The larger leaves on top overshadow the smaller leaves below. While this can be interpreted as mere competition for sunlight, I also feel that this can be interpreted in a more positive way, which is that the larger leaves are helping to shield the smaller leaves from weather conditions, no matter sun or rain. This shows that there are two sides to every story and that every cloud has a silver lining. We should always learn to be optimistic and look on the bright side of things instead of thinking negatively all the time.
These are stepping stones at the eco-garden outside the year 5 classrooms. In life, there will be many obstacles, akin to large boulders blocking our path. The difference between these stepping stones and those gigantic boulders is the way we treat them. Those boulders may obstruct our path, but if we could think creatively and find innovative solutions in trying to overcome such deterrents, we may find that these obstacles are actually things that help us become more resilient. They act as stepping stones in our life, allowing us to become more mature and become better people.
In life, we should never settle for just enough and we should always strive to be better. These stairs represent the process of becoming better. It may seem like a tiring and arduous journey at first, but we should always keep pushing on, no matter how long the road ahead may seem. We should always keep our goal in sight and never lose focus. Eventually, when we actually reach the end of our journey and fulfil our goals, we feel very accomplished and proud of ourselves.
“Life is a marathon, not a sprint.” How true these words are. In life, we all face ups and downs, just like how a runner feels many highs and lows throughout their run. We should all persevere to the end and be resilient, not giving up on things so easily. Even if we fall to our lowest point, we should learn to pick ourselves back up and get back on track. Life is a long-term commitment, and we should not give up easily. Along with that, we should not be complacent. Even if we do succeed at something, success is merely temporary. The true goal is to be consistent and do your best in everything.
I squirm out of the hatched egg. The first thing I see is a towering glass structure. With trees outside. Why would these humans build a barrier to shield themselves from the great nature outside? And accessorise the green grass with tar and a blue Subaru? Despicable. I squirm my first squirm and inch forward. The tears of my proud mother cascade from the sky in a soft drizzle. I am the last batch of eggs she will ever lay. I am her next generation. I must live up to her expectations. She will die right here in a couple of days; I cannot let it be for nothing.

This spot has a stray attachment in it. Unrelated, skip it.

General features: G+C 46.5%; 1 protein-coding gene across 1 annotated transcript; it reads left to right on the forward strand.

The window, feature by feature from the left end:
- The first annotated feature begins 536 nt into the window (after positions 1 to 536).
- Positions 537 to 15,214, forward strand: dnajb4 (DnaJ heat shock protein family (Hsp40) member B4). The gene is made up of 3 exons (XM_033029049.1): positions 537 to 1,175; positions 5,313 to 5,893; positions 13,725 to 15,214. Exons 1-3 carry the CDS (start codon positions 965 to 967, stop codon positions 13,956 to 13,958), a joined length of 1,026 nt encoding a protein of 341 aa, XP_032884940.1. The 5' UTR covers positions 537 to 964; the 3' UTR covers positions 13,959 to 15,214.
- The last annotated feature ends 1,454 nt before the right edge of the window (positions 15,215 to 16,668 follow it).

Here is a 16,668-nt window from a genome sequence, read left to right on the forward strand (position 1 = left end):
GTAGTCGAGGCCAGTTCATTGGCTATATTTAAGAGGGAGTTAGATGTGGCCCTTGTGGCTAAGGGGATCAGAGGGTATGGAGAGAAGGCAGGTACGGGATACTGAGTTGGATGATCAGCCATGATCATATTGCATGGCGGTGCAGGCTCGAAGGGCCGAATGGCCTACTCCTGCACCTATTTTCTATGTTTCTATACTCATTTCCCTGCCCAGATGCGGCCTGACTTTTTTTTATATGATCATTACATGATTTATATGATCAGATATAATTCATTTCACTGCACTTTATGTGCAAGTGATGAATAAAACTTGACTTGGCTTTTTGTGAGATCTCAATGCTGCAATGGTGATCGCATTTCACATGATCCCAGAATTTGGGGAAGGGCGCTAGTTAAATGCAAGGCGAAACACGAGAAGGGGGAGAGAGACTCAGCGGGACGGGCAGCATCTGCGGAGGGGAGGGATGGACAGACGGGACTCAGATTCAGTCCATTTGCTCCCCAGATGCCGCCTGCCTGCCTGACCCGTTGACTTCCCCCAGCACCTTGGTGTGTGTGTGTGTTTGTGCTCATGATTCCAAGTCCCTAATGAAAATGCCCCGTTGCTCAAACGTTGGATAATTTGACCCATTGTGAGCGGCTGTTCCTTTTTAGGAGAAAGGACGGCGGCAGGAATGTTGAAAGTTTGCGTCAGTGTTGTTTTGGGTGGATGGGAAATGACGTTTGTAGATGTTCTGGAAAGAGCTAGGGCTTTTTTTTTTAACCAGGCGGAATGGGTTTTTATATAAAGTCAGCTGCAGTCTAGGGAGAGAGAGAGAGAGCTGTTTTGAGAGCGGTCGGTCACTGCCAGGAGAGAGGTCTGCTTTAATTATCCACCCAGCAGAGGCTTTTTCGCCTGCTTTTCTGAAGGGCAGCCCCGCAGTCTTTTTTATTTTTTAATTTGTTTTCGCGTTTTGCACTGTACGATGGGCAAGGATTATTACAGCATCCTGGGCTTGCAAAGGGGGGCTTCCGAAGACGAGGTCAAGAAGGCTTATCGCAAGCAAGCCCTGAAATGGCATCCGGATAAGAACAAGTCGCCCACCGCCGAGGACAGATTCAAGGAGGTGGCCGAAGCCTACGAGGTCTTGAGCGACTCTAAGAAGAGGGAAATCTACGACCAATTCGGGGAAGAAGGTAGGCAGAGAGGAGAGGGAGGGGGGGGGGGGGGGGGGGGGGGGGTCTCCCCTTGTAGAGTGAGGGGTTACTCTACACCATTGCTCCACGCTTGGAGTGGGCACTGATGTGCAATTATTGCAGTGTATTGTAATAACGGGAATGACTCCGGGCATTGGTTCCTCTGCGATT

I find leaves. I eat. I grow. Much more than my siblings. Some of them turned all yellow and then shrivelled up and died. Others flourished like me. I wiggle about with many more cares than one would expect a maggot to have. I must be the best. I eat more and get longer with each passing hour. When you have around 700 hours to cherish the Earth, you learn to take it seriously. I lay low and avoid the open – risking the mynahs and bigger beetles and wasps would ruin my life (quite literally I would spend a second fleeing and the next second down their throats).
I mature, I grow even more. And then I inch up the concrete walls of this manmade castle to the rooftop. I feel bold and invincible. No mynahs will get me now (apparently my wisdom decreased as my age increased). I coat myself in my cozy and toasty chrysalis and take in the sights of this world for the last time in my youth. I tuck my head in and completely conceal my beautiful self from the world. I am as insignificant as those yellow balls in the field. Unmoving, lonely and extremely small compared to the big wide world around me. But I am in my own world. I am changing.
But no! No! No No NO! My wings do not form. They are not coming out. I am trapped in this dark and lonely cocoon and left to rot and die. I have failed my life goal. I have failed my mother. My 28-day life’s expectations have gone down the drain. All I ever was, was a waste of energy for my mother to lay me in an extra egg. I close my failed beady maggot eyes and try not to resist as my respiratory apparatus fails like me. I choke on tears and disappointment and the lack of oxygen. And in my mind, I see the fly I could have been. Not just a failed maggot. An intricately beautiful and unique fly. Like my mother.
I gasp awake as a pair of antennae tickle my beady eyes. My mother. She floats before me, beckoning me to follow her with one of her six legs. I proceed forward and dramatically gasp again. I have wings. I do! Huge glistening golden ones. I am an adult! I am alive, I have survived… Wait. I look at my mother again. She is barely there. Apart from seeing her I cannot physically feel her thorax when I reach out to touch her. I do the same for myself and feel nothing. And then it hits me. I am dead. I am a fly spirit. My mother must have died too and been reunited with me. Now my failure hurts much less.
I grasp my mother’s bony leg with one of mine and we glide up into the cloudy, mystical sky.